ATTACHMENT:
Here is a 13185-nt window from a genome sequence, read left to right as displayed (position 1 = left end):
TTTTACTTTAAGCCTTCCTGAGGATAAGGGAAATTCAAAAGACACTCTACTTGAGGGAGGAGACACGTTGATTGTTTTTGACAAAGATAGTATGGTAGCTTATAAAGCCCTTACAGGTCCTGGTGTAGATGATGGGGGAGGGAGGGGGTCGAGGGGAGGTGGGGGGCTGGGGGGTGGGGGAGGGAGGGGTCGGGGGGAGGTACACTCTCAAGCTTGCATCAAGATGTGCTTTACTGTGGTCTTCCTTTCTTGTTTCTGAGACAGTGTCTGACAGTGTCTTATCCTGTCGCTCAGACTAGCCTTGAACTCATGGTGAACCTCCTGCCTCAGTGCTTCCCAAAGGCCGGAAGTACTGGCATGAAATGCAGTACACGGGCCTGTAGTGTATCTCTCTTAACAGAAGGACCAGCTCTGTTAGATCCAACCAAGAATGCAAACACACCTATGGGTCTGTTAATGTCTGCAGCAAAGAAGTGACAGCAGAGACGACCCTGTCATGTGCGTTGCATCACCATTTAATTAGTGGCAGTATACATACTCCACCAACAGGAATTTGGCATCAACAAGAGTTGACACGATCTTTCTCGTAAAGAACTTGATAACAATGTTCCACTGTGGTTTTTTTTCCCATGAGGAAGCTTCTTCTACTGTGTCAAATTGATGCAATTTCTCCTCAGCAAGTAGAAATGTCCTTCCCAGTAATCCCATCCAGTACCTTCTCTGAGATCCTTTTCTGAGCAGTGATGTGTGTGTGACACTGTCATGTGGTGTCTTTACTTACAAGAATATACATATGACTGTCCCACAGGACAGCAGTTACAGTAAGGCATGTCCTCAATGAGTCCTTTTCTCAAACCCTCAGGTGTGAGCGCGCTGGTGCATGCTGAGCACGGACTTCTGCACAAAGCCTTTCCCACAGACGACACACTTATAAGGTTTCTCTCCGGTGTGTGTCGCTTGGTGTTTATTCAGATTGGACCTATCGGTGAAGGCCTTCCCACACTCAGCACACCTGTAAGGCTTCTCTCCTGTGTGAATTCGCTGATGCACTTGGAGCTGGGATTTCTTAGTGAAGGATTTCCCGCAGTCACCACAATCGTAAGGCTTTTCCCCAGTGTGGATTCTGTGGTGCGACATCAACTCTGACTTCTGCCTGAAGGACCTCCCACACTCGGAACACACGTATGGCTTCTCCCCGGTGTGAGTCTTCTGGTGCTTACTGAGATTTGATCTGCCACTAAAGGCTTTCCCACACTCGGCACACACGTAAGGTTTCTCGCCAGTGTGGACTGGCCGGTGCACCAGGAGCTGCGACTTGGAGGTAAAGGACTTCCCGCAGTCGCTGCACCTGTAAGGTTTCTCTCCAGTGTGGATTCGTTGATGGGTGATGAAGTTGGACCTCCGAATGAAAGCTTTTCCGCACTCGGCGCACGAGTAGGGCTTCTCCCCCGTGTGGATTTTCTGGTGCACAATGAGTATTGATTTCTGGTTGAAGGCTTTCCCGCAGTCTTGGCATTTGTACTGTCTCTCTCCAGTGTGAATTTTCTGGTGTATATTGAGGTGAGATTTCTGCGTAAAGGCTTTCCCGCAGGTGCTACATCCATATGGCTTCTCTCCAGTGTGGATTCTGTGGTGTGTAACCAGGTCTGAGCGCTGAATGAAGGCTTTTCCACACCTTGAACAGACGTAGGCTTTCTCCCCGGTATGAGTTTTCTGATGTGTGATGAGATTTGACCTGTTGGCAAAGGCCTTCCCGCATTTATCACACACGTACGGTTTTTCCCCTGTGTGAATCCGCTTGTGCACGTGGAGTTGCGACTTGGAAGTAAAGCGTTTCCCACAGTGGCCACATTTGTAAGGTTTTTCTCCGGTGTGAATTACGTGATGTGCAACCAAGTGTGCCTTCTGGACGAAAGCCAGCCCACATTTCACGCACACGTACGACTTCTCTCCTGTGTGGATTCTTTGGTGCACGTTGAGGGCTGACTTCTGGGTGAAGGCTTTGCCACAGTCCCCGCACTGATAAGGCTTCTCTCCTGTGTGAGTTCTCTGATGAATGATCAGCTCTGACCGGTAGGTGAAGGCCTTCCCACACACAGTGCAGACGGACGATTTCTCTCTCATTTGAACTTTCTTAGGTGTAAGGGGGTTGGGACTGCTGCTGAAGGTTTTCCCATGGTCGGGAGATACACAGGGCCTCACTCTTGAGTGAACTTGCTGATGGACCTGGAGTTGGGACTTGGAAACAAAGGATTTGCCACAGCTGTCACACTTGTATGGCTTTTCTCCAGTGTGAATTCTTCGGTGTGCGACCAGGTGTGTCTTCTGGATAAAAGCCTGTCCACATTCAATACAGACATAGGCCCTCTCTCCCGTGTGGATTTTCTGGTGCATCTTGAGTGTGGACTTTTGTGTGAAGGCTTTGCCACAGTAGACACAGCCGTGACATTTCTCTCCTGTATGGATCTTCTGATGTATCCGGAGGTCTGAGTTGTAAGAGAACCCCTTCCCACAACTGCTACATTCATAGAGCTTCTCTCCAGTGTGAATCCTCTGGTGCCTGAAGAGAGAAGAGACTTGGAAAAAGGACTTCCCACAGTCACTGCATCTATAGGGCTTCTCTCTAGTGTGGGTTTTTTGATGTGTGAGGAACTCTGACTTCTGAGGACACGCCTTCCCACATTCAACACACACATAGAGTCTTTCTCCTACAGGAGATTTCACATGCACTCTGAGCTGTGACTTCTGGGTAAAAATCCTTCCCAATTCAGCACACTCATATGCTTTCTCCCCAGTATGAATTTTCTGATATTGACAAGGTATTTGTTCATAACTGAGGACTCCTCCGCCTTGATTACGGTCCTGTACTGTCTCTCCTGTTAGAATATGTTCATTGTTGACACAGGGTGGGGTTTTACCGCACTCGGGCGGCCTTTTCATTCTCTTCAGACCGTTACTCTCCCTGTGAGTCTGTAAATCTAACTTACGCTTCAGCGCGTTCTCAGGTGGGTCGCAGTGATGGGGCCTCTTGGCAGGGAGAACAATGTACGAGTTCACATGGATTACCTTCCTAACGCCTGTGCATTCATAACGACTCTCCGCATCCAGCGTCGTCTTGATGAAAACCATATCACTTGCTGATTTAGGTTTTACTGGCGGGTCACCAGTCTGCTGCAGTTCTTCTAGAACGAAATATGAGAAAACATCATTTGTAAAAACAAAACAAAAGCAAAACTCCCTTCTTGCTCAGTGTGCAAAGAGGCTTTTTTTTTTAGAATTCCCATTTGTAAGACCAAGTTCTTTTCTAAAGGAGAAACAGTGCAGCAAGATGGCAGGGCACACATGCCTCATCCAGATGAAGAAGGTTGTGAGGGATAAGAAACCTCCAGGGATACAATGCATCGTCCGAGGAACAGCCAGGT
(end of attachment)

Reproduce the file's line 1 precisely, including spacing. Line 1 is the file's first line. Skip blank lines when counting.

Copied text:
Here is a 13185-nt window from a genome sequence, read left to right as displayed (position 1 = left end):